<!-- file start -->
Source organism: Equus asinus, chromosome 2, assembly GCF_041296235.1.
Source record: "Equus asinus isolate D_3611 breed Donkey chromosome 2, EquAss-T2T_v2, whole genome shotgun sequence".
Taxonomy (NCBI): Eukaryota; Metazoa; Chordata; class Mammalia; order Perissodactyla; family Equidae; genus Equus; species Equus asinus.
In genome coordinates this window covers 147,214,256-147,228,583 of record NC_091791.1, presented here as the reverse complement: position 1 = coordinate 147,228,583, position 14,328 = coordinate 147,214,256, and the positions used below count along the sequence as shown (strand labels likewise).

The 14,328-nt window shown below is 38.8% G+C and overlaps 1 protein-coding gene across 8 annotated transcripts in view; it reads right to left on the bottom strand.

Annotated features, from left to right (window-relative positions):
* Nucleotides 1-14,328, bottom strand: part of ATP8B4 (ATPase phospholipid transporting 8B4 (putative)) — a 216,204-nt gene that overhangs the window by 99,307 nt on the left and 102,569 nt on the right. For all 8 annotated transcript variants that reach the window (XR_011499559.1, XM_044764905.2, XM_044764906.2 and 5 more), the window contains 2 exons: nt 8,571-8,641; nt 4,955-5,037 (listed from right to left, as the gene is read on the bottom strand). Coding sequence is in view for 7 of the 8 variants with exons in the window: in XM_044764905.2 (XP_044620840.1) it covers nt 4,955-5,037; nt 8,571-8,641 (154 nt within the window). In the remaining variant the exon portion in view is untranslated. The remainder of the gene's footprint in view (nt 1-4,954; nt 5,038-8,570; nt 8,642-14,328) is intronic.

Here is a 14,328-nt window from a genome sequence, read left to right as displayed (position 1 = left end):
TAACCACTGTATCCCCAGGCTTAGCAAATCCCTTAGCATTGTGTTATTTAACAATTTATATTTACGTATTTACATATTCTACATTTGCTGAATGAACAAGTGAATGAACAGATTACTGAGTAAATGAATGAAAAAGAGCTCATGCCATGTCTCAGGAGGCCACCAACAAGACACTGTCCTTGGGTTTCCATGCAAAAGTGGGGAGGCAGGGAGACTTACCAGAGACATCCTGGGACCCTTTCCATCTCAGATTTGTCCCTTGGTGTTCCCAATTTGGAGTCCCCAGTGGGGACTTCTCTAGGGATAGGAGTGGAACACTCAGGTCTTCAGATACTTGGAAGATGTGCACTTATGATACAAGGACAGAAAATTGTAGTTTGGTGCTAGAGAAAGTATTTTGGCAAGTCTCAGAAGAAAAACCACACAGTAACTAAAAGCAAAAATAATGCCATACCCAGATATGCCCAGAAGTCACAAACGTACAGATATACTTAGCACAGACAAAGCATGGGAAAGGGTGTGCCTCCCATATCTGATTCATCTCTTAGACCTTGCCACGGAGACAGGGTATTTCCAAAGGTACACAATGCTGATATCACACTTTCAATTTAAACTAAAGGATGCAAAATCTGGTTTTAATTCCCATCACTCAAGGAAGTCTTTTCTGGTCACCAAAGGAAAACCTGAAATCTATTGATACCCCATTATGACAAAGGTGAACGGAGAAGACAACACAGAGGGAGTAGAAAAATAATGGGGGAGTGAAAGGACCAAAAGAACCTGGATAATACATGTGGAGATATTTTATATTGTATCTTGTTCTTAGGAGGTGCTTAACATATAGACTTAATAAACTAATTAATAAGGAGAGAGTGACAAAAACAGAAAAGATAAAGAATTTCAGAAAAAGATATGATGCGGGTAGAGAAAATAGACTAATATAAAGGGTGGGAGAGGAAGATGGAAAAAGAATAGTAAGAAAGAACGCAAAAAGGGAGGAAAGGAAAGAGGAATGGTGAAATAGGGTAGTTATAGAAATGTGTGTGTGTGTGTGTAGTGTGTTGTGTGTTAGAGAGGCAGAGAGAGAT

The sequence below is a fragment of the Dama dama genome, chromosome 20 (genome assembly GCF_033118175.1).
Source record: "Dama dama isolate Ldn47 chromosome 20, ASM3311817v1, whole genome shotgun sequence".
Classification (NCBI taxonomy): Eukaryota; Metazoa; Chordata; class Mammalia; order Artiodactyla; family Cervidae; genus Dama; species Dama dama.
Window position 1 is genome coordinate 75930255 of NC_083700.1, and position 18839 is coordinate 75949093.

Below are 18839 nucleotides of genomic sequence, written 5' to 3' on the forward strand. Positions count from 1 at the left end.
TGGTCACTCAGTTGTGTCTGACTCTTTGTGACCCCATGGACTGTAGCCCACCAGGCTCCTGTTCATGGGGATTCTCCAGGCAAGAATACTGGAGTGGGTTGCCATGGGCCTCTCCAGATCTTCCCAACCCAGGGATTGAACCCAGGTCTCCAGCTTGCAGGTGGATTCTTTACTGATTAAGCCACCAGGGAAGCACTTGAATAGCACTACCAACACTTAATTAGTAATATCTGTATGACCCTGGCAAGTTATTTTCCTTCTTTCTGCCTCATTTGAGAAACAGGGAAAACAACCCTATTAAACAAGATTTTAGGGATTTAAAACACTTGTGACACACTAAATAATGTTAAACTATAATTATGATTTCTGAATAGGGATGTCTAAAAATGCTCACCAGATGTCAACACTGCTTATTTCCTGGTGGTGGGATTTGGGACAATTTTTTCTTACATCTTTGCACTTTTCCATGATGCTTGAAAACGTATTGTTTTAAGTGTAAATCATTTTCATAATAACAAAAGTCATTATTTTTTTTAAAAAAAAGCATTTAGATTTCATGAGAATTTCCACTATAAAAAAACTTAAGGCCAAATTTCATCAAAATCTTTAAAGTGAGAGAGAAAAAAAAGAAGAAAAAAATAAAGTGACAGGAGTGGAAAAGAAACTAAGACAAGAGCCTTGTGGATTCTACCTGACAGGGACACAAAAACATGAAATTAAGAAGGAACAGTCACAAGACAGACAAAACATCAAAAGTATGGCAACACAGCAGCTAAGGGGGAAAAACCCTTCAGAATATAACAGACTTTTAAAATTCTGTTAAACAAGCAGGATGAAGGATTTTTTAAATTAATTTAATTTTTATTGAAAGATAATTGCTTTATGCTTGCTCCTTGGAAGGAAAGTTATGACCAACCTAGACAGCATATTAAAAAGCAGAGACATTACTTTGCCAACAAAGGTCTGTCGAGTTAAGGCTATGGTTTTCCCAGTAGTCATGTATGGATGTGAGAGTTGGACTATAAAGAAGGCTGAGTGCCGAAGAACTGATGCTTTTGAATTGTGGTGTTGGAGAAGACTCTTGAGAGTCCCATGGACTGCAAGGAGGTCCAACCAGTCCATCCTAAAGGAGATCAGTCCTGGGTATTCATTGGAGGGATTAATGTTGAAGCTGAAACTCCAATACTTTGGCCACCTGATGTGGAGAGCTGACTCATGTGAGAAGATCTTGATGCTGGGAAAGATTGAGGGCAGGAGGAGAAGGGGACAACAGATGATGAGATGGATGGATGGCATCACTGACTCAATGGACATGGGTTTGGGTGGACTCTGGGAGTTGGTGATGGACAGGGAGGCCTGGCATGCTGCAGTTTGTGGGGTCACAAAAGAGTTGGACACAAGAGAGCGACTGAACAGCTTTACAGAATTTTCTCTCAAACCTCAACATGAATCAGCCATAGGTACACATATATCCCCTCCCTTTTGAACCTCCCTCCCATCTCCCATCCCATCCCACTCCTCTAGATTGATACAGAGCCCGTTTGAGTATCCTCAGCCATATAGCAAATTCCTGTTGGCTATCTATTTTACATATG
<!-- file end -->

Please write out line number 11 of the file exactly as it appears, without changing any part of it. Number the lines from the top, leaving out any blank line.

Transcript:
Source record: "Dama dama isolate Ldn47 chromosome 20, ASM3311817v1, whole genome shotgun sequence".